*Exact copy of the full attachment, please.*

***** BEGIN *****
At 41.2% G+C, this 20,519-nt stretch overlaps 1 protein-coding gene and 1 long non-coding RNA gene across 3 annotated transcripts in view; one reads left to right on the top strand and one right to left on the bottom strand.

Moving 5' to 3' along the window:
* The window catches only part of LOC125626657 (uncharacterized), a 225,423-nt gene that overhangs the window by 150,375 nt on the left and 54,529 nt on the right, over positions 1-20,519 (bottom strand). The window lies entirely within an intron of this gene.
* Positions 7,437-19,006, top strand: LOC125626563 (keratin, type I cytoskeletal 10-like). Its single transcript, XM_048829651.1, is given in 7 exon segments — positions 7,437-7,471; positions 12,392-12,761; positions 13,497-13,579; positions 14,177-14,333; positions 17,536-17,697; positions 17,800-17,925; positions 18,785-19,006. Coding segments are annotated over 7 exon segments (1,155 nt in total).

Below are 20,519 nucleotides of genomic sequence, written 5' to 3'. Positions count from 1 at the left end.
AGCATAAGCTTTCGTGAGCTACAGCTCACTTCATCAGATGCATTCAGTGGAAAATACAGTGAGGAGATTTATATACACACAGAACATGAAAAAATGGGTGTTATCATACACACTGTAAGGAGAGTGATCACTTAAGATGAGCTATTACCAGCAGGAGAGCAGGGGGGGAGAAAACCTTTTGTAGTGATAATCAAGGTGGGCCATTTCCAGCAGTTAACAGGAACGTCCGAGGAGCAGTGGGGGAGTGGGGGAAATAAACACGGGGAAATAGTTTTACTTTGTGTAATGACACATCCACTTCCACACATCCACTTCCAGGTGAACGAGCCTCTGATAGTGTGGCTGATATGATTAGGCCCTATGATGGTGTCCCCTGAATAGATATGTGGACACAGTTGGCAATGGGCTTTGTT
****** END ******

At 41.2% G+C, this 20,519-nt stretch overlaps 1 protein-coding gene and 1 long non-coding RNA gene across 3 annotated transcripts in view; one reads left to right on the top strand and one right to left on the bottom strand.

Moving 5' to 3' along the window:
* The window catches only part of LOC125626657 (uncharacterized), a 225,423-nt gene that overhangs the window by 150,375 nt on the left and 54,529 nt on the right, over positions 1-20,519 (bottom strand). The window lies entirely within an intron of this gene.
* Positions 7,437-19,006, top strand: LOC125626563 (keratin, type I cytoskeletal 10-like). Its single transcript, XM_048829651.1, is given in 7 exon segments — positions 7,437-7,471; positions 12,392-12,761; positions 13,497-13,579; positions 14,177-14,333; positions 17,536-17,697; positions 17,800-17,925; positions 18,785-19,006. Coding segments are annotated over 7 exon segments (1,155 nt in total).

Below are 20,519 nucleotides of genomic sequence, written 5' to 3'. Positions count from 1 at the left end.
AGCATAAGCTTTCGTGAGCTACAGCTCACTTCATCAGATGCATTCAGTGGAAAATACAGTGAGGAGATTTATATACACACAGAACATGAAAAAATGGGTGTTATCATACACACTGTAAGGAGAGTGATCACTTAAGATGAGCTATTACCAGCAGGAGAGCAGGGGGGGAGAAAACCTTTTGTAGTGATAATCAAGGTGGGCCATTTCCAGCAGTTAACAGGAACGTCCGAGGAGCAGTGGGGGAGTGGGGGAAATAAACACGGGGAAATAGTTTTACTTTGTGTAATGACACATCCACTTCCACACATCCACTTCCAGGTGAACGAGCCTCTGATAGTGTGGCTGATATGATTAGGCCCTATGATGGTGTCCCCTGAATAGATATGTGGACACAGTTGGCAATGGGCTTTGTT